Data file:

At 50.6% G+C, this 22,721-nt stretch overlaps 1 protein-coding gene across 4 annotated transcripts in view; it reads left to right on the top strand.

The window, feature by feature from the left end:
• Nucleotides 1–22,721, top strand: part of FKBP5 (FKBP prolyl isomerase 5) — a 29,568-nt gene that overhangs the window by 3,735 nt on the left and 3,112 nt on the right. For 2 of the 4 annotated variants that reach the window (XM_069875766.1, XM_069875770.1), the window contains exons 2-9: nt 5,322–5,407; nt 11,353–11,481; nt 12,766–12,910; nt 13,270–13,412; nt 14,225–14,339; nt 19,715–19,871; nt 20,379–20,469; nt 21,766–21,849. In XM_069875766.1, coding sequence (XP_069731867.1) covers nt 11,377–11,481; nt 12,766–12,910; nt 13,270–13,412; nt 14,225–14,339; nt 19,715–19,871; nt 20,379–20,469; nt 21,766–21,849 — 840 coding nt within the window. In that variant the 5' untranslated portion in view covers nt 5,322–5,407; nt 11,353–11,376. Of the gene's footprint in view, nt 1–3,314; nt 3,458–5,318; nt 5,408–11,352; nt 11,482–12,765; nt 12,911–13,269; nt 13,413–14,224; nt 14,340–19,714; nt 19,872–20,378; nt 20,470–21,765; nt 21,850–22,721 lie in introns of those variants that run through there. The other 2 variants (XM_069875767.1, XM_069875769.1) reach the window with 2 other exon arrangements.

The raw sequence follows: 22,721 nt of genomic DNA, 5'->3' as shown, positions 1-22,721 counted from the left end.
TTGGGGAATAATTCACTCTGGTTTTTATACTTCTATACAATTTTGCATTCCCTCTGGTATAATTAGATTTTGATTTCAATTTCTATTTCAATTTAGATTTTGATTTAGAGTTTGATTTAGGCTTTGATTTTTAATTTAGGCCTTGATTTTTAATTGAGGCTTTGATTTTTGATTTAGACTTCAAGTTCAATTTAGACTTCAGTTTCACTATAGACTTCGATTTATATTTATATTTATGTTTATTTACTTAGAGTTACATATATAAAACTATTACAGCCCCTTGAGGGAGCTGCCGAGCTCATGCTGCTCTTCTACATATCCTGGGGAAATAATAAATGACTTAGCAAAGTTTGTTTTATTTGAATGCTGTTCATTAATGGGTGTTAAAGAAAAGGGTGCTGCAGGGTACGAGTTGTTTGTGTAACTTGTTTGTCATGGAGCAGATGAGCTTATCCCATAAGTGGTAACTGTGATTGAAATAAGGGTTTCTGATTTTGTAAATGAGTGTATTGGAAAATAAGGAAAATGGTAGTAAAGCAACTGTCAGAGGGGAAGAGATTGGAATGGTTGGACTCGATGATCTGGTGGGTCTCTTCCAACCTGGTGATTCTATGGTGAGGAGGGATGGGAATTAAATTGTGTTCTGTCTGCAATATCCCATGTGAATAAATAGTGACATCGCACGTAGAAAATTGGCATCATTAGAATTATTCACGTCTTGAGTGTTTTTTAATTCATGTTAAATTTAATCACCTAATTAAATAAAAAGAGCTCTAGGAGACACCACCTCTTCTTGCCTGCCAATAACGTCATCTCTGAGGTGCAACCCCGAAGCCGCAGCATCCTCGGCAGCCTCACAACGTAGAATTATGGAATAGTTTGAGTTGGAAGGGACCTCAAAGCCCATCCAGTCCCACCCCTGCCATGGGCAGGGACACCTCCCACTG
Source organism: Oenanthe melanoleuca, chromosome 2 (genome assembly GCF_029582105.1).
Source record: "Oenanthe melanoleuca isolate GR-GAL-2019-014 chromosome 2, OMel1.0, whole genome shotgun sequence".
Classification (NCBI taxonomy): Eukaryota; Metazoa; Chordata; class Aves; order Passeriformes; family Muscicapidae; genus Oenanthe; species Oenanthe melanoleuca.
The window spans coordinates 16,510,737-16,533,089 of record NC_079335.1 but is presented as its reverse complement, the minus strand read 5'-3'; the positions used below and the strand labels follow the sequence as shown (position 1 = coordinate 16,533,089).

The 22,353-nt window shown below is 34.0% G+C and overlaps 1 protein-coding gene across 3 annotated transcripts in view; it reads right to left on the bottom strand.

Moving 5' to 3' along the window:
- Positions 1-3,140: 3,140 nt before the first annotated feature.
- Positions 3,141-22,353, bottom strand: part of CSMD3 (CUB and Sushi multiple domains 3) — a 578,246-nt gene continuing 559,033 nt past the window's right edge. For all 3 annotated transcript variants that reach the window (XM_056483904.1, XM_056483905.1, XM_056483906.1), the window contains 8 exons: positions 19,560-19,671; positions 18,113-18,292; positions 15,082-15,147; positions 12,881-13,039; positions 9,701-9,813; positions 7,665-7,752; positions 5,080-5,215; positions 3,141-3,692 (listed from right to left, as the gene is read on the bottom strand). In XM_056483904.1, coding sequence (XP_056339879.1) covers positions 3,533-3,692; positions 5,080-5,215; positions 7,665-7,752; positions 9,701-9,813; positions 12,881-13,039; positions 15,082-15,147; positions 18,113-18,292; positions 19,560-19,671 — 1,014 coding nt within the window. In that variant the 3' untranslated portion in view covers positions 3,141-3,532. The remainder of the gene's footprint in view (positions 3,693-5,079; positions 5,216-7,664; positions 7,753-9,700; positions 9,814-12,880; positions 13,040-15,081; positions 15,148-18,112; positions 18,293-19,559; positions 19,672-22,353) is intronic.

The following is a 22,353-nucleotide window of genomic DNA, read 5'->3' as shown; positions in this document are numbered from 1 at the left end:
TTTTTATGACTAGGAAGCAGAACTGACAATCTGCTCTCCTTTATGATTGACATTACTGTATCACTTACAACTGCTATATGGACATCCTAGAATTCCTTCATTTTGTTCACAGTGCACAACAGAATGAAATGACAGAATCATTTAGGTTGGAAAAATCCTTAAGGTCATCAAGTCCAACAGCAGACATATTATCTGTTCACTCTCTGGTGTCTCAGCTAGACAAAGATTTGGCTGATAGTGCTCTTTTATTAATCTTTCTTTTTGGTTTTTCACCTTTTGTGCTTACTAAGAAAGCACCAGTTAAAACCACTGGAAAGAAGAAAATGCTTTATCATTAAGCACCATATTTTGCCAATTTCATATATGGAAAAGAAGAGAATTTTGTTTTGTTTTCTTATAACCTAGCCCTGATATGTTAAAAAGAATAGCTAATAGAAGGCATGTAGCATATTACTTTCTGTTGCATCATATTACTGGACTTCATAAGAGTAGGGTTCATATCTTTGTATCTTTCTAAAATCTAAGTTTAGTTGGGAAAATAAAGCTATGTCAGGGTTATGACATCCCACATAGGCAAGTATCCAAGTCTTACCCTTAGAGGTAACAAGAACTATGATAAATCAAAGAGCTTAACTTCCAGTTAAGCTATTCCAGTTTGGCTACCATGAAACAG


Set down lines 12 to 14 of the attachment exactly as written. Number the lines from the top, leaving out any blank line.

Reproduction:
- Positions 1-3,140: 3,140 nt before the first annotated feature.
- Positions 3,141-22,353, bottom strand: part of CSMD3 (CUB and Sushi multiple domains 3) — a 578,246-nt gene continuing 559,033 nt past the window's right edge. For all 3 annotated transcript variants that reach the window (XM_056483904.1, XM_056483905.1, XM_056483906.1), the window contains 8 exons: positions 19,560-19,671; positions 18,113-18,292; positions 15,082-15,147; positions 12,881-13,039; positions 9,701-9,813; positions 7,665-7,752; positions 5,080-5,215; positions 3,141-3,692 (listed from right to left, as the gene is read on the bottom strand). In XM_056483904.1, coding sequence (XP_056339879.1) covers positions 3,533-3,692; positions 5,080-5,215; positions 7,665-7,752; positions 9,701-9,813; positions 12,881-13,039; positions 15,082-15,147; positions 18,113-18,292; positions 19,560-19,671 — 1,014 coding nt within the window. In that variant the 3' untranslated portion in view covers positions 3,141-3,532. The remainder of the gene's footprint in view (positions 3,693-5,079; positions 5,216-7,664; positions 7,753-9,700; positions 9,814-12,880; positions 13,040-15,081; positions 15,148-18,112; positions 18,293-19,559; positions 19,672-22,353) is intronic.

The following is a 22,353-nucleotide window of genomic DNA, read 5'->3' as shown; positions in this document are numbered from 1 at the left end: